Thomas Shannon, Jr., the U.S. Assistant Secretary of State for Western Hemisphere Affairs, met Wednesday in San José with President Oscar Arias, legislators and a group of young people studying English as part of a trip that also took him to Nicaragua earlier in the week. Though the Central American Free-Trade Agreement with the United States (CAFTA) was, as expected, the primary item on the agenda, the U.S. official also discussed the controversial war in Iraq, Arias’ strategies for reducing the international arms trade, and the possibility of increased U.S. aid to Latin America.
Shannon’s visit to Nicaragua stirred up controversy, with U.S. activists apologizing for what they called their government’s “meddling” in that country’s elections (see story in The Nica Times).Here, union leader Albino Vargas told the daily La República Shannon’s comments in favor of CAFTA constitute “shameless interferance.”
However, Shannon apparently steered clear of other potential apples of discord. Asked his opinion on Venezuelan President Hugo Chávez’s efforts to forge new links within Latin America – Arias set the stage last week for oil and financial agreements with Venezuela (see separate story) – Shannon told reporters “we aren’t competing with anyone…we are trustworthy and strategic partners.”
Meanwhile, the issue of Costa Rica’s inclusion on a list of countries supporting the U.S. war in Iraq in 2003, a hot-button issue here in recent weeks, was not mentioned in his public appearances. U.S.
Ambassador Mark Langdale replied last week in the negative to a request from the Costa Rican government that the United States remove Costa Rica’s name from the 2003 documents (TT, June 23).
After a lunch with Arias at Casa Presidencial, as well as during a conversation with English students at the Costa Rican-North American Cultural Center in eastern San José, Shannon said the United States is very receptive to the Costa Rican President’s initiative to control the global arms trade.
“It’s a very interesting, very creative idea… it’s very welcome,” he said of Arias’ proposed Costa Rica Consensus, which calls for developed countries to take developing countries’ spending habits into account when calculating debt forgiveness.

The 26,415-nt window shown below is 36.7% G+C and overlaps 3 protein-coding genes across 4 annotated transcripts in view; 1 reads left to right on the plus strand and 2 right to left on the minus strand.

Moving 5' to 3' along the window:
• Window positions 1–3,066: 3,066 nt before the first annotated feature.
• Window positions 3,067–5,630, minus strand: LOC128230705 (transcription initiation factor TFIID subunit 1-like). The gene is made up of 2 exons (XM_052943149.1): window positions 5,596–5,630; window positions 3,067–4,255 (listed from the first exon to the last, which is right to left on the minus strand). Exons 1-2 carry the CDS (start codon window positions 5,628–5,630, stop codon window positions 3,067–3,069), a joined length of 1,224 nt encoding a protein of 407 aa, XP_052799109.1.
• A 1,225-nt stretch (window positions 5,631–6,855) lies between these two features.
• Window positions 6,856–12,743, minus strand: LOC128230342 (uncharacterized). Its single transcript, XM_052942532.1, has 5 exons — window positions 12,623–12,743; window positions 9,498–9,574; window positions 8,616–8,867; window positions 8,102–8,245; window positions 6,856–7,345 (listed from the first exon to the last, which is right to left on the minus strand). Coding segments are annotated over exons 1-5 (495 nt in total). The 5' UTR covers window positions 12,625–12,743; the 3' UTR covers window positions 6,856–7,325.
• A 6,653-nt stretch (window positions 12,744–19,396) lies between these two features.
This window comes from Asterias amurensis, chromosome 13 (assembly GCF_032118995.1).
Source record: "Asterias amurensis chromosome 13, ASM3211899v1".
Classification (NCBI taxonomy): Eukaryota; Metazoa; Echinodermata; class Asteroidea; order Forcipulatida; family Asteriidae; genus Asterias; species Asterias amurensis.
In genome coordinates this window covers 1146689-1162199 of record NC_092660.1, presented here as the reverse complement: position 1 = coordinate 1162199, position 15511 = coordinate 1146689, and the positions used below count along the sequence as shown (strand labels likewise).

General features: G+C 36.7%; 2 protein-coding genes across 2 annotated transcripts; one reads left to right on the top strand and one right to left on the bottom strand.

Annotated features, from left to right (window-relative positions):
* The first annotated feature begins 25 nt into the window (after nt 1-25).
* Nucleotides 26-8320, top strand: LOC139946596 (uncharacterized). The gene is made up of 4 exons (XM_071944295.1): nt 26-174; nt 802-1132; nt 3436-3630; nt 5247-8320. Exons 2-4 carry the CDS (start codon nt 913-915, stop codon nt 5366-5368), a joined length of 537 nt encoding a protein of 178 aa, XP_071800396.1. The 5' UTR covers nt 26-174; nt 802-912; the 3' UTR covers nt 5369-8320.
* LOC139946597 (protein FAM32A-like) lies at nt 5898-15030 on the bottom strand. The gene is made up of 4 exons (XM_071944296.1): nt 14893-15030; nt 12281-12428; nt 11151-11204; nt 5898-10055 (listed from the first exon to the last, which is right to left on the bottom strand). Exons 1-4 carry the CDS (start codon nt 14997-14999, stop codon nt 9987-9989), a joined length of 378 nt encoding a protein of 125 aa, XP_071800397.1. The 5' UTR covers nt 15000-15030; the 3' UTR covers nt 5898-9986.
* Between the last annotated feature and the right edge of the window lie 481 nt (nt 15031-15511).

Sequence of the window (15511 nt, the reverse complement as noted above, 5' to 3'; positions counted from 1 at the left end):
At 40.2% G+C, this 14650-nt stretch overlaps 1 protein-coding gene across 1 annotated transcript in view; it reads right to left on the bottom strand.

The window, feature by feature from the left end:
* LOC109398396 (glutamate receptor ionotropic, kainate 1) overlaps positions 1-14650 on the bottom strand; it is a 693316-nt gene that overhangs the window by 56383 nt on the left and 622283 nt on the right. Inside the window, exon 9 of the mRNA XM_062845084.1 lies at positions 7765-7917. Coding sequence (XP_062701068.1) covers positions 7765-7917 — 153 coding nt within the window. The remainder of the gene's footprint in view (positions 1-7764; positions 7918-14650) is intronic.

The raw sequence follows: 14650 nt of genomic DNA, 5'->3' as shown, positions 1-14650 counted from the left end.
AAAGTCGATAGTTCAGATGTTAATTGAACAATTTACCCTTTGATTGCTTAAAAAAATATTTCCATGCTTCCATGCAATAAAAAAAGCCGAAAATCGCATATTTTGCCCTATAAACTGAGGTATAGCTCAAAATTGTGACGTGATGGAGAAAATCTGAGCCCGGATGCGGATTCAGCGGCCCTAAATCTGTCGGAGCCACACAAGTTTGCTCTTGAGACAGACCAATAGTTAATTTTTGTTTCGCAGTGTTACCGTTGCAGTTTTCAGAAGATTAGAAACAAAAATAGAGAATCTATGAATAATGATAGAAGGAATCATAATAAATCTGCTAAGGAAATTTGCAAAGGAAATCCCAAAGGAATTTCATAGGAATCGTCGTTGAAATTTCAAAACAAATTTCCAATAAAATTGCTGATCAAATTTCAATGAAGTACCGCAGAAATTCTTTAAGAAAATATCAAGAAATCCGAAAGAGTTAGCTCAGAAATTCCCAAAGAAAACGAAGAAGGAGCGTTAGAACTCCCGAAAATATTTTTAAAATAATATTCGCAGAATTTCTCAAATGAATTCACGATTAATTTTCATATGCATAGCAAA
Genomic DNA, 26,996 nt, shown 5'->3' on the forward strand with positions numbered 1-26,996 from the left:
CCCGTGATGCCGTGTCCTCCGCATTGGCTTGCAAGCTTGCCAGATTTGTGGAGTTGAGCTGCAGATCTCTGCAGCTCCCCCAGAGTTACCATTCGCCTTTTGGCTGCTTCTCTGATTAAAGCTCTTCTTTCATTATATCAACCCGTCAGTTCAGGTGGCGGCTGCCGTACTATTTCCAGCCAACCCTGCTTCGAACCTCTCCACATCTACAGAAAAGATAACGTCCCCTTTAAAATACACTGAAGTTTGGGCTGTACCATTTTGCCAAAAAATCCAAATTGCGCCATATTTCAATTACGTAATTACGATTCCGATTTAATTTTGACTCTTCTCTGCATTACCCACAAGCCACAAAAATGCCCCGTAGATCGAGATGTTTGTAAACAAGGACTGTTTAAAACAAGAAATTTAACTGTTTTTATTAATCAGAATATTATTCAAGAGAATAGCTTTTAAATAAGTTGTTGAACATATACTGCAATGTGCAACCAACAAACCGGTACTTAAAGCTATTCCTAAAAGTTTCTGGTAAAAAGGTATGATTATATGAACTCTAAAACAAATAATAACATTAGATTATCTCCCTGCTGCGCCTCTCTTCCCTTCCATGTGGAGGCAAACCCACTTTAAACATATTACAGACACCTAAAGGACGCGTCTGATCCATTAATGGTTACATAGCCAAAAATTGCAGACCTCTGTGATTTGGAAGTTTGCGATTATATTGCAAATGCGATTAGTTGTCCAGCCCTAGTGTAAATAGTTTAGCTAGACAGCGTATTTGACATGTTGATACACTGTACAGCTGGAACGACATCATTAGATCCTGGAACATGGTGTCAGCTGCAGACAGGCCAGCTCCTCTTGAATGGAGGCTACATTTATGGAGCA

According to Shannon, his government will speak further with Arias about the proposal – designed to reward countries that reduce their military spending in favor of health and education – in the near future.
Arias said the United States would have to alter a 2004 law that created the Millennium Challenge Corporation, the agency through which all U.S. aid to developing nations is channeled, to comply with the consensus. The President worked to drum up support for the plan at the United Nations and International Labour Organization during his recent tour of Europe (TT, June 16).
Shannon also spoke about the potential benefits of CAFTA, signed in 2004 by the United States, Guatemala, El Salvador, Honduras, Nicaragua, Costa Rica and the Dominican Republic, and since ratified by all signatory countries except Costa Rica. Like other U.S. leaders during past visits to promote the agreement, Shannon said the Caribbean Basin Initiative, through which 24 countries including Costa Rica receive preferential access to the U.S. market, should not be viewed as a long-term option for the country.
However, Arias said he didn’t need any convincing about “the urgency of the free trade agreement,” which he ardently supports.
The agreement is being debated in the Foreign Affairs Commission of the Legislative Assembly. Shannon had breakfast with commission members before meeting with Arias.
At the Cultural Center, Shannon fielded questions in both English and Spanish on topics from the war in Iraq to U.S. farm subsidies.
“I think the United States made the right decision,” he said when a student asked how he feels about the children orphaned by war related deaths in Iraq. He added that U.S. actions protected not only that country’s security interests, but also the United Nations’ ability to influence world events.
Regarding farm subsidies, he said U.S. President George W. Bush has expressed his willingness to reduce subsidies and tariffs in the United States if other developed countries make the same commitment.